Is that title up there a given? Of course I’m going to say that I would use a Chromebook with or without Chrome Unboxed being a thing. But I’d bet some of you wonder to yourself whether or not I really, truly value Google’s Chromebook hardware enough to keep using it if I didn’t make a living talking about these devices. I’d be lying if I said I don’t think about it from time to time. A life beyond Chrome Unboxed where I could use, talk about, and recommend anything out there on the market – even Apple stuff – feels a bit foreign to me. But I still think about it.
Whether its the buzz going around about Apple’s new Vision Pro, my daily use of Windows 11 for the golf simulator we talk about at Proof Golf (our other side hustle), I see other hardware and use other hardware on a very regular basis. So, then, is there a draw to it? And attraction? Are my allegiances ever swayed?
Yes and no, I’d say: but largely the answer is no. Would I like to play with the Vision Pro? Sure. Do I sometimes look at the latest, greatest Windows laptop hardware with a dash of envy? Yeah. Do I wonder what it would be like to try out Apple’s overpriced, locked-in ecosystem? Not really. My point is, I think about this stuff all the time, I read about it, and I watch videos about tech gadgets that aren’t Chromebooks. And I’m still right here.
I’d definitely stick with a Chromebook
Obviously, this declaration comes with a few caveats. In this imaginary scenario where I’m no longer running Chrome Unboxed, a different job might require different tools. If a Chromebook isn’t up to this new, imaginary task, I’d clearly have to use something else. We’ve always said that Chromebooks aren’t for everyone, everywhere and that you need to procure the right tool for the job: Chromebook or not. But for my personal use, my personal online tasks, and my personal needs, I’d still choose ChromeOS.
There’s something instantly refreshing about a Chromebook that I feel each time I return to one after doing a few things on the Windows PC we use for the golf simulator (again, go like, subscribe and follow all the stuff at Proof Golf if you have a sec). The responsiveness of the entire experience and the sheer simplicity of it all is a breath of fresh air.
But there are perks, too. Small things like the Phone Hub, Global Media Controls, Tote (quick files on the shelf), and a three-finger swipe to move through my open Chrome tabs are a few quick things I can think of off the top of my head that I instantly miss when I use a Windows device or a Macbook.
But there’s far more to it than that. The knowledge that I can reset my Chromebook and be back up and running on it or another ChromeOS device in mere minutes is freeing. The security I feel never having to worry about malware or viruses is anxiety-reducing. And the ability to have multiple, siloed users on one device that can be swapped to and from seamlessly makes these devices indispensable in homes.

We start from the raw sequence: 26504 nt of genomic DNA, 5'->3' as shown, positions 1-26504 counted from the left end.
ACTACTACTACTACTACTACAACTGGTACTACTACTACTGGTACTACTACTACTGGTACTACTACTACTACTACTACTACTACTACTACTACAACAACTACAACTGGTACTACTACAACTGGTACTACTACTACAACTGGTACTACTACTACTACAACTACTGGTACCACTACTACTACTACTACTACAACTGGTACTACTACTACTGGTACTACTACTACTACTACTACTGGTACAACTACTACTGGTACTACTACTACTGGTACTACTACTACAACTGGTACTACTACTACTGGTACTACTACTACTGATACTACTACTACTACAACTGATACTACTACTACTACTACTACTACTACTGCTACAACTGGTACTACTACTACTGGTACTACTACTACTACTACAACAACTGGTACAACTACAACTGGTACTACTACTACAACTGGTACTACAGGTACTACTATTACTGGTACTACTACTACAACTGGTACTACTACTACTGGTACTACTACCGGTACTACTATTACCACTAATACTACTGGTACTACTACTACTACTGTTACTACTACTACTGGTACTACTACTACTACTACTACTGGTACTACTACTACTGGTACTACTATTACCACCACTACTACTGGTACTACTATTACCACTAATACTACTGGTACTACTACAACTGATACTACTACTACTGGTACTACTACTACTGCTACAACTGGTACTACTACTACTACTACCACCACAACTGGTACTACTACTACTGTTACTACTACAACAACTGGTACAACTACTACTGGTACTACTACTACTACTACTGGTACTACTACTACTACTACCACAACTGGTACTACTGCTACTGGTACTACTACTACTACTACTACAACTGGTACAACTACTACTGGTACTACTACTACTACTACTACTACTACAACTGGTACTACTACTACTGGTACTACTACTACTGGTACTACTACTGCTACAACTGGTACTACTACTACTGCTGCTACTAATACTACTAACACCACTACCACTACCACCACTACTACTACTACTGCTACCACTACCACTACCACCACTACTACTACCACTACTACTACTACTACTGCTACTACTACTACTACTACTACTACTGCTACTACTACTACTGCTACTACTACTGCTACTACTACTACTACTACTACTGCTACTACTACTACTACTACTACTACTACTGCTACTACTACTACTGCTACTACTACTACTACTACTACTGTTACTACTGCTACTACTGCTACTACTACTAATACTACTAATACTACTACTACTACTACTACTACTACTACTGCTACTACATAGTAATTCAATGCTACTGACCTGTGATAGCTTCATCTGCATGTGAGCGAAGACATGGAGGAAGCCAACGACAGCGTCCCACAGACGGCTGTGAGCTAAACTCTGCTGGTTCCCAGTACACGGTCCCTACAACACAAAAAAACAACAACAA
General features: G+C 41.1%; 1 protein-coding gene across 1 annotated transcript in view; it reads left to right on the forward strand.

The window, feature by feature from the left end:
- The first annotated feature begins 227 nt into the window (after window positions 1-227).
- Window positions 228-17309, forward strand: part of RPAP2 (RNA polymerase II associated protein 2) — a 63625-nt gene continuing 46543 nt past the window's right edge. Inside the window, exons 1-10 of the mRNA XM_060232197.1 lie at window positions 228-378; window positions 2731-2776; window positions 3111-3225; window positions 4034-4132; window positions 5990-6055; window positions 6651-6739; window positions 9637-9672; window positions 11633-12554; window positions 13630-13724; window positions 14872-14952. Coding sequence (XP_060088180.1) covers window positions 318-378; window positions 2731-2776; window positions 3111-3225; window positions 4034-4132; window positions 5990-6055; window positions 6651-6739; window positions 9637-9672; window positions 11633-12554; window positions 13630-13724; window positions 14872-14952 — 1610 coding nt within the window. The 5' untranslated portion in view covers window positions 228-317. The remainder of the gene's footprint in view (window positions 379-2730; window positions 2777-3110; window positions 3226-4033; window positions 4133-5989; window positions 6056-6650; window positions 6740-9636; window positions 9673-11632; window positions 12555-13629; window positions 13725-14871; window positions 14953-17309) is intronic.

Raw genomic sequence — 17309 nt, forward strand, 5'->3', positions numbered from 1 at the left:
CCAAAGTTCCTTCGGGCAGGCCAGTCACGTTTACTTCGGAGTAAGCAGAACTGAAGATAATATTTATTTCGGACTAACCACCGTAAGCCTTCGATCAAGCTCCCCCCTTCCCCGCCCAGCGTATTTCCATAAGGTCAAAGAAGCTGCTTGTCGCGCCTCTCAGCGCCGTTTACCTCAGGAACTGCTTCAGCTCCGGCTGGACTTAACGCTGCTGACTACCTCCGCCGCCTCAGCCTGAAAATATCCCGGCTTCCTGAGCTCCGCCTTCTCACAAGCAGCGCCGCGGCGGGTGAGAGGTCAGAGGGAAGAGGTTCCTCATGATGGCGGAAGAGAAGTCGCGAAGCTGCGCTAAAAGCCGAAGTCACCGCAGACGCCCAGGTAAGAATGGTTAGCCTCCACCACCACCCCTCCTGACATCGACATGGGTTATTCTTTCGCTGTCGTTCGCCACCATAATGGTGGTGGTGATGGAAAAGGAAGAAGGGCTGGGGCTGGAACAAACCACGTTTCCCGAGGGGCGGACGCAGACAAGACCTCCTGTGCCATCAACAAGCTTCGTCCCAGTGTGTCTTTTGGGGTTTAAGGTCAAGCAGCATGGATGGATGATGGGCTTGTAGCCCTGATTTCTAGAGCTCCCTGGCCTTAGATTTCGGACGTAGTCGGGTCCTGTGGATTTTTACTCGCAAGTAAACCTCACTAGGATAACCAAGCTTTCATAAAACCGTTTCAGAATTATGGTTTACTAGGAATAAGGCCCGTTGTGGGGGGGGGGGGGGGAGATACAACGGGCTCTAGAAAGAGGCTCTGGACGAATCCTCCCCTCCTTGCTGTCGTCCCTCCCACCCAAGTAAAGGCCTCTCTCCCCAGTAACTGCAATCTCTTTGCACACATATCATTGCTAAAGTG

The list goes on and on, but I suppose the primary reason I’d stay around is the fact that I know and love this OS, and I don’t really want to learn or re-learn another. From top to bottom, I don’t have to think very much about where things are or how to do something on a Chromebook, and that makes getting any task done a far simpler process. On a modest budget, a Chromebook does all I need from a personal computing standpoint, and with regular updates every 4 weeks, my device just gets better over time: not slower and worse. They start up fast, stay secure, and help me get my stuff done quickly. Those are the pillars, and I’ve come to expect that from my laptops. Windows laptops rarely deliver on these things the way Chromebooks do.
Implications for the future of ChromeOS
When I distill it down like that, I see far more clearly why Google made sure to lock up the education sector when they did. As Linus of LTT pointed out in his latest Chromebook video, I do think we’ll see students coming out of school and choosing to just stick with what they know. As always and with everything, that won’t occur 100% across the board, but as we have students moving towards college and then to the workforce, we’ll see this happening more and more.
And the launch of Chromebook Plus feels like it was precisely aimed at this point in the timeline. By the end of 2024, we’ll likely have a solid library of Chromebook Plus devices (branded) that are clearly labeled and marketed. As these devices take shape, they’ll carve out a space in the market that should be very inviting to students transitioning to secondary education and into the workforce.
I know none of that last bit impacts why I’d continue using a Chromebook even if I didn’t run this website, but it is interesting, isn’t it? As I thought through exactly why my knee-jerk reaction was a definite “yes” when asking myself if I’d stick with Chromebooks without Chrome Unboxed, my thought process ended up landing on the old adage: if it ain’t broke, don’t fix it. And if that is truly my underlying motivation to stick with ChromeOS, I’d imagine it will be the same for a lot of young people as they hit adulthood. And that is a very, very good thing for the future of Chromebooks.